Kristallnacht was a nationwide, state-sponsored pogrom (a spree of violence directed against Jews) conducted throughout Germany and Austria (which had been annexed by Germany in March 1938) from the evening and night of November 9 through the following afternoon. It was presented by the Nazi regime as a spontaneous public outburst provoked by the assassination of a minor German diplomat in Paris, Ernst vom Rath, by a seventeen-year-old Polish Jew, Herschel Grynszpan. The pogrom's name comes from the German word for beveled plate glass (Kristallglas) and refers to the broken shop windows of the Jewish stores, hence Kristallnacht, or Night of the Broken Glass.
A standard argument by Holocaust deniers is that, while they do not believe that there was an organized plot by Nazi Germany to exterminate the Jews of Europe, that gas chambers were used to this end (among other methods), or that the number of fatalities was nearly six million (and perhaps more), they "[do] not deny the tragedy that the Jews suffered in World War II" (Kulaszka). However, as time has gone on, this gambit has been dropped, so much so that there are self-styled "revisionists" unwilling to admit that any innocent Jew died at the hands of the Nazis. Falling into this camp of Holocaust deniers are such apologists as Friedrich Paul Berg, Carlos Whitlock Porter, and the godfather of American Holocaust denial, Willis Carto.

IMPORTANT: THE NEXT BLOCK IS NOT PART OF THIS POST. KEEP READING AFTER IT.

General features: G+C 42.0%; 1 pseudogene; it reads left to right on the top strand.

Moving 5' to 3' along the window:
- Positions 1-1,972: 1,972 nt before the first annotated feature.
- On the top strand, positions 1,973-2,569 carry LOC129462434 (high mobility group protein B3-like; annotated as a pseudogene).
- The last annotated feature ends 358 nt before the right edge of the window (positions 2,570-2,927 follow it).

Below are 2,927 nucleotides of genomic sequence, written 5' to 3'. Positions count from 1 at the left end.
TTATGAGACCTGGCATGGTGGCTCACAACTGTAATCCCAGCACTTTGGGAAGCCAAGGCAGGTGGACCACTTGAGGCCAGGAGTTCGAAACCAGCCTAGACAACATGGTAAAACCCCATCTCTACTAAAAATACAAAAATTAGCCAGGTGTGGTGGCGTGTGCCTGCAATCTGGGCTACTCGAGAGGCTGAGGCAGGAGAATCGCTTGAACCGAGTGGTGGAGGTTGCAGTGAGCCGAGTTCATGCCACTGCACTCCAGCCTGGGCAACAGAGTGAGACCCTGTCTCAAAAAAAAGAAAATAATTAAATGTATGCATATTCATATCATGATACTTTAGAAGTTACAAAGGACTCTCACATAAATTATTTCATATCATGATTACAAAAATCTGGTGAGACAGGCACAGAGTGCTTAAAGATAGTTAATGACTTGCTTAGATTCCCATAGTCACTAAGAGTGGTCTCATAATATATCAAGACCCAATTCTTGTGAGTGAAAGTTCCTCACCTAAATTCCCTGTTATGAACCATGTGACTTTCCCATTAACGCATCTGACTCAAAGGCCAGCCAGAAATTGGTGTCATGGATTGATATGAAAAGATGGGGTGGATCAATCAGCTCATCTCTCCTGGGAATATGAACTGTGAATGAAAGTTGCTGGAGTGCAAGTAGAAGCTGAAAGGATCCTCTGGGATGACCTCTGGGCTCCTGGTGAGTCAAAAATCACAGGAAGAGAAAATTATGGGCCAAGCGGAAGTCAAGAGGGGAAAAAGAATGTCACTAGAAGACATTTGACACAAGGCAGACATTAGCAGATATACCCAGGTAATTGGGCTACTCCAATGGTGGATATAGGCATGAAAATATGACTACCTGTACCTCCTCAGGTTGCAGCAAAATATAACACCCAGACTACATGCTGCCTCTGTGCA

The article by Andre E. Mathis, Andrew Mathis, Reichskristallnacht: A Response to Ingrid Weckert, addresses denier inaccuracies and disinformation related to Kristallnacht.